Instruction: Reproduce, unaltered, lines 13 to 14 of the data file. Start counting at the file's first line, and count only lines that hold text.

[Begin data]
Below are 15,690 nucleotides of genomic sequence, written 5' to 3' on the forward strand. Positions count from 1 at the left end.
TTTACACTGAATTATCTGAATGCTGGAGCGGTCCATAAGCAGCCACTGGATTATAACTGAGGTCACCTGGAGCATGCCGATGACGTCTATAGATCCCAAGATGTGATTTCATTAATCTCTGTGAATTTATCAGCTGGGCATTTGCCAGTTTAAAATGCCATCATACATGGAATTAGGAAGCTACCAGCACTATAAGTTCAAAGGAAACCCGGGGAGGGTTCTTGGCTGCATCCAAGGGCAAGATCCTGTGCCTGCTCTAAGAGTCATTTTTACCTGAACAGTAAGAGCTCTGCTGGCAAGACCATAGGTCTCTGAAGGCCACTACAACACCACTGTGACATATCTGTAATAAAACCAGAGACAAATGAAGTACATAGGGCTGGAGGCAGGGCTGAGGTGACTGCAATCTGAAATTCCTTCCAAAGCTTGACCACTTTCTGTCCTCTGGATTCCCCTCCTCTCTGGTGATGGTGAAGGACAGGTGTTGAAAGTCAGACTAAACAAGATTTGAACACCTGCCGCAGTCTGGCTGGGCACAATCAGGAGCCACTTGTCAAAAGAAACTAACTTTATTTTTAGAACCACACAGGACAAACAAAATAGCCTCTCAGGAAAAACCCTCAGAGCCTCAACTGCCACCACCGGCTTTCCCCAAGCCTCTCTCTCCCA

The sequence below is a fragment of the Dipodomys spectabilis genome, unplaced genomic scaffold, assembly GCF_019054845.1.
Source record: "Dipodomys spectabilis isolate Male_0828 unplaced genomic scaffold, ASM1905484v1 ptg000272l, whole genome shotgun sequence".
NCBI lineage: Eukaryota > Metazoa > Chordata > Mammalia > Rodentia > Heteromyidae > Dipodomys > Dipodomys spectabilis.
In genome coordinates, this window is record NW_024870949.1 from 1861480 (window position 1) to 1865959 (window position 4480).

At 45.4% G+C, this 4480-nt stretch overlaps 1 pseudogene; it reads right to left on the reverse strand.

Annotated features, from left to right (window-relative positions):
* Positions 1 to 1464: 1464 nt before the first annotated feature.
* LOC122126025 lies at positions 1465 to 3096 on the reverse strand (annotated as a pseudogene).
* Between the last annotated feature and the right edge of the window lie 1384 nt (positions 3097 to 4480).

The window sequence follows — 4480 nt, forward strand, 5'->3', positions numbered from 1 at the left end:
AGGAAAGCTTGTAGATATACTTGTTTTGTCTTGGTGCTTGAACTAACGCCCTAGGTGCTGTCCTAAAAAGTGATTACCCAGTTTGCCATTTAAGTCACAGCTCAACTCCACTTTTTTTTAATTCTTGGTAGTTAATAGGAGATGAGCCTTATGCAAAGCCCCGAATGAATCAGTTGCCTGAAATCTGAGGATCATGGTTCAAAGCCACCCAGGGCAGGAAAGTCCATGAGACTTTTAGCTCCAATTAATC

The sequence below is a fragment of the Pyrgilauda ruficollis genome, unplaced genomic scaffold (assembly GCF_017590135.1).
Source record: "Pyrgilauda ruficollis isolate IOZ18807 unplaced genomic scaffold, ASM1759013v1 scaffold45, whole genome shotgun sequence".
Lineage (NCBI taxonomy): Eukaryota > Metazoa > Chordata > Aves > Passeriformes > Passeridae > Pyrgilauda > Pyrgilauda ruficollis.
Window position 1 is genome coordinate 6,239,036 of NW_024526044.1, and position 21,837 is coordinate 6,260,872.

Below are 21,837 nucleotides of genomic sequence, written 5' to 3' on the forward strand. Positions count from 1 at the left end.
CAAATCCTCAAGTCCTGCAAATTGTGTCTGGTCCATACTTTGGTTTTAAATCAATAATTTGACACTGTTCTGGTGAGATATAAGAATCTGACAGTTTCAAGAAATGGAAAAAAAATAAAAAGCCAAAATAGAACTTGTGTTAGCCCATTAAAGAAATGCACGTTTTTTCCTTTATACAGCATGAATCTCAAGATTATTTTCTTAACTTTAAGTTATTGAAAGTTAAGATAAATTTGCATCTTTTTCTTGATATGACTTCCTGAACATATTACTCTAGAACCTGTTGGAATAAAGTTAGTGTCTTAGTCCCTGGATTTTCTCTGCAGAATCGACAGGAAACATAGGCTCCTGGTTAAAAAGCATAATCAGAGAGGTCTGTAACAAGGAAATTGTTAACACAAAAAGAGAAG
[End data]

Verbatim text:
AGGAAAGCTTGTAGATATACTTGTTTTGTCTTGGTGCTTGAACTAACGCCCTAGGTGCTGTCCTAAAAAGTGATTACCCAGTTTGCCATTTAAGTCACAGCTCAACTCCACTTTTTTTTAATTCTTGGTAGTTAATAGGAGATGAGCCTTATGCAAAGCCCCGAATGAATCAGTTGCCTGAAATCTGAGGATCATGGTTCAAAGCCACCCAGGGCAGGAAAGTCCATGAGACTTTTAGCTCCAATTAATC

The sequence below is a fragment of the Pyrgilauda ruficollis genome, unplaced genomic scaffold (assembly GCF_017590135.1).